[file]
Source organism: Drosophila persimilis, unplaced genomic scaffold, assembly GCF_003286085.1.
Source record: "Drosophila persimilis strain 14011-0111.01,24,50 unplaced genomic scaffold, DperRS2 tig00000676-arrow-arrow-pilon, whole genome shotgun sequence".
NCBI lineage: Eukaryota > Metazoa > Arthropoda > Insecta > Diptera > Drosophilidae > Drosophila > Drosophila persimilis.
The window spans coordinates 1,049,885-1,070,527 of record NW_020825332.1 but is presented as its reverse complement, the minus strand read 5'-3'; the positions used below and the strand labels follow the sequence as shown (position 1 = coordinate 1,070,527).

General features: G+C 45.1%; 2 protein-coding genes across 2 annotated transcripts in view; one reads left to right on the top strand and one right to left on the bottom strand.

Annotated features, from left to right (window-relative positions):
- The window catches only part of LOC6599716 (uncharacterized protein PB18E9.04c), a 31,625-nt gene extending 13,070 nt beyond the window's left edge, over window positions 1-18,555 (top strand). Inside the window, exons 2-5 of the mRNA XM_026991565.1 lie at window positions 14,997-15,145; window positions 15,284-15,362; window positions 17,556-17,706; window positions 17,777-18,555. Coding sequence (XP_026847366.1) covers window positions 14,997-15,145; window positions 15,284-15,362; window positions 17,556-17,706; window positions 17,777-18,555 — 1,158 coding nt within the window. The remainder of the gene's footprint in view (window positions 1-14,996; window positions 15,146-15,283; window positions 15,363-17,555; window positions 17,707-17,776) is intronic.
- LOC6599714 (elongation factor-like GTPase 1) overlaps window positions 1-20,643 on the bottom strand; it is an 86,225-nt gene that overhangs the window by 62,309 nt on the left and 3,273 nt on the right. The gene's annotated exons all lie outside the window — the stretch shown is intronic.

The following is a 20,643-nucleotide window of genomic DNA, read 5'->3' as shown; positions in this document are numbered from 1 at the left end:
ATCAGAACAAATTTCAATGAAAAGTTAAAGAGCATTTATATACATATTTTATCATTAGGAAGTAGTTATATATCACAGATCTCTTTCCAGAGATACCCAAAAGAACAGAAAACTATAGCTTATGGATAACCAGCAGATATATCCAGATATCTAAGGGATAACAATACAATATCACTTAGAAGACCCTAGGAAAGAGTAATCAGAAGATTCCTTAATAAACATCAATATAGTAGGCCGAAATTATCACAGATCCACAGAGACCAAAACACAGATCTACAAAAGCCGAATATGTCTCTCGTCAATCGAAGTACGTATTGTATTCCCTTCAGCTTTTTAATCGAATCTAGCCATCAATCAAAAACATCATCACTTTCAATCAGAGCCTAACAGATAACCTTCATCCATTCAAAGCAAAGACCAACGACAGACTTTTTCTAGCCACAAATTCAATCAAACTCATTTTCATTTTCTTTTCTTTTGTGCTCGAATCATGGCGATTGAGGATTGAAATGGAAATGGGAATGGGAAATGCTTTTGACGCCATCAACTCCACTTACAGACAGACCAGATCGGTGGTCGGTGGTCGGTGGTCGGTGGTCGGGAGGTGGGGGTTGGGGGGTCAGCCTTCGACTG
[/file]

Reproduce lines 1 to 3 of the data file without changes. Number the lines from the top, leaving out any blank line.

Source organism: Drosophila persimilis, unplaced genomic scaffold, assembly GCF_003286085.1.
Source record: "Drosophila persimilis strain 14011-0111.01,24,50 unplaced genomic scaffold, DperRS2 tig00000676-arrow-arrow-pilon, whole genome shotgun sequence".
NCBI lineage: Eukaryota > Metazoa > Arthropoda > Insecta > Diptera > Drosophilidae > Drosophila > Drosophila persimilis.